Vanderbilt falls to Ole Miss as Rebels ride hot second-half shooting

Every time it seems that Vanderbilt basketball is turning a corner, and that they might string a few wins together for first-year coach Bryce Drew, they hit a new roadblock. On Saturday, that roadblock was Ole Miss, who used an exceptionally hot shooting second half and a tough zone defense to defeat the Commodores 81-74 in Nashville.

After huge wins against Iowa State at home and Texas A&M on the road, it seemed that Vanderbilt was finally ready to reach its potential, and had a chance to prove it against a beatable opponent. Instead, Vanderbilt settled for long threes that didn’t fall and let up on defense after a strong first half.

Ole Miss shot well over 50 percent in the second half after shooting well under 30 percent in the first, using seven made threes and 47 total points to take the game over. Terence Davis scored 17 in the second half for the Rebels to lead Ole Miss in scoring. Forward Jeff Roberson led Vanderbilt with 21 points to go with seven rebounds.

It was a choppy first half from both teams, as both had droughts in scoring over three minutes. Vandy was unable to really capitalize on a field goal drought of 4:37 from the Rebels early in the half, while Ole Miss used a 2-minute drought from Vandy to pull within 2 before a Luke Kornet three put Vandy up five at the break.

Ole Miss shot just 29 percent in the first half, but were lifted by a stingy zone defense. They forced Vandy to settle for long three-pointers which didn’t fall, leaving the Commodores shooting just four-of-15 from behind the arc in the first half. Ole Miss managed to shoot worse, going 0-of-11 before two Justas Furmanavicius threes in the final minutes got the Rebels back in the game.

Early in the game, Vanderbilt really struggled to guard the Rebels in transition, leading to multiple buckets on the break for Ole Miss. In the five-on-five, Vanderbilt’s defense stood tall, forcing bad shots and protecting the rim with three blocks.    

Matthew Fisher-Davis, the Commodores’ leading scorer, had no points in 13 minutes in the first half, forcing Vanderbilt to rely on Roberson and Kornet, who had 11 and seven, respectively. Joe Toye was a spark plug off the bench, grabbing three rebounds and adding six points, including a one-handed tip dunk that brought the crowd at Memorial Gym to life.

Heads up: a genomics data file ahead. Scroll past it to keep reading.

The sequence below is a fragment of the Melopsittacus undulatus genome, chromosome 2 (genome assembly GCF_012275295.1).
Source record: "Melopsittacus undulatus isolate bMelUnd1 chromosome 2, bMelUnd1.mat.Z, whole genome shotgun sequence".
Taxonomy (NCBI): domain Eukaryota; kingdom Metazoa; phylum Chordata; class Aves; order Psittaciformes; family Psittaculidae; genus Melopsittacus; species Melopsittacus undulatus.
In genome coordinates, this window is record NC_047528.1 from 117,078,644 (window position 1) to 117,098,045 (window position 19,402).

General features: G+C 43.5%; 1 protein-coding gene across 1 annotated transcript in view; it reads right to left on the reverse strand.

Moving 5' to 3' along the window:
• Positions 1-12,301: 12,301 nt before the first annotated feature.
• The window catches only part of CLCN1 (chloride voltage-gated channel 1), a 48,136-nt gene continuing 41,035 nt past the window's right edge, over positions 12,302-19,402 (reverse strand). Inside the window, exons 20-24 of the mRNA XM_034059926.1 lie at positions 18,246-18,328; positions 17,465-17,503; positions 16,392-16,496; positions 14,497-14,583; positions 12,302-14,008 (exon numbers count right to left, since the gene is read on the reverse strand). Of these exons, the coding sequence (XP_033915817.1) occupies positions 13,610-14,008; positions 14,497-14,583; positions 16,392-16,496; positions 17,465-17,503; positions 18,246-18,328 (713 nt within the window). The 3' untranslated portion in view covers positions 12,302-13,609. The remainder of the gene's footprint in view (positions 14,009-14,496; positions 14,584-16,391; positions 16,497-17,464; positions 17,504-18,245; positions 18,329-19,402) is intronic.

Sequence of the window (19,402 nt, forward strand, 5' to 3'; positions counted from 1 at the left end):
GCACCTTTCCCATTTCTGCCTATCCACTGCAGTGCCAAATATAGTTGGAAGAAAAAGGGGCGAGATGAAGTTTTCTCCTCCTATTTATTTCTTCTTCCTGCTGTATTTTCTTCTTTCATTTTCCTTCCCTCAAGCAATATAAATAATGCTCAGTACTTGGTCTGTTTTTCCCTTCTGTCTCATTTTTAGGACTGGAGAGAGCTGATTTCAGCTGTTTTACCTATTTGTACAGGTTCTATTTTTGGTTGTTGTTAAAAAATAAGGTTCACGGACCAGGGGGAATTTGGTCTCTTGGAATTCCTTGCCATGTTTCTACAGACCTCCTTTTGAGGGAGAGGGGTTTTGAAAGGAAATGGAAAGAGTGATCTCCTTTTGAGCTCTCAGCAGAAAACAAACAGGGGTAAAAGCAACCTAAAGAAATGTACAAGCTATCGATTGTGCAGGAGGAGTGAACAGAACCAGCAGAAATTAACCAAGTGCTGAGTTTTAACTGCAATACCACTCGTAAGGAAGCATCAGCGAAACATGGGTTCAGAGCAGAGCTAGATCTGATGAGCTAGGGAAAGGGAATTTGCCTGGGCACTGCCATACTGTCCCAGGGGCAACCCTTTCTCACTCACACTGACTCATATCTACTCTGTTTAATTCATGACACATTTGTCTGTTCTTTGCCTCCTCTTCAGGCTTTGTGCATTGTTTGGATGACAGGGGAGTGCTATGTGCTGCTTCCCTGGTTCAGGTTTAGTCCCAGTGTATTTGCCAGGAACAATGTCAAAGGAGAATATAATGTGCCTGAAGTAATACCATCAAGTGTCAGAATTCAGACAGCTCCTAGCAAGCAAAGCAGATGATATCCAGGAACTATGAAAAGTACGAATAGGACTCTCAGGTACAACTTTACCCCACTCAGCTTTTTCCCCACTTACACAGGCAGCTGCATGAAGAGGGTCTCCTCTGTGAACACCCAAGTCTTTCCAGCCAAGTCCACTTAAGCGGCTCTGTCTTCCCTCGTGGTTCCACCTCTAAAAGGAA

Vandy came out of the break flat, adding to its lead temporarily with two Roberson free throws before Ole Miss used two turnovers to go on a 7-0 run in just 41 seconds to take a 36-34 lead. Vandy responded with five straight points, with Fisher-Davis’ first points being a three-pointer with 15:53 to go in the game to give the Commodores a 39-36 lead.

Turnovers plagued the Commodores early in the second half, matching their first half total of five in just eight minutes. Vandy also settled for a lot of threes against the Ole Miss zone, starting just two for nine from behind the arc. This allowed Ole Miss, which went on another scoring drought of over four minutes, to stay in the game.

Ole Miss eventually used the cold Commodore shooting to go on a 12-0 run that spanned just over three minutes to go from a six-point deficit to a six-point advantage about halfway through the final period. The Rebels made five straight shots during the run that took the life out of the Memorial crowd.

Vanderbilt used a quick five-point spurt to close the gap to one, but a 12-2 Ole Miss run that included two long threes from Cullen Neal widened Ole Miss’ lead to 11 with just over seven minutes to play. The 12-2 run capped off a 24-7 run for the Rebels spanning about six minutes and turning the game completely on its head.

Vanderbilt used better three point shooting late in the second half to make a charge with about four minutes to go, but every time it seemed the Commodores would get back in the game, Ole Miss would find a bucket or get fouled. Vanderbilt pulled within three with about 30 seconds left on a Kornet three, but Ole Miss, which shot 23 for 30 on free throws, made enough down the stretch to put the Commodores away.

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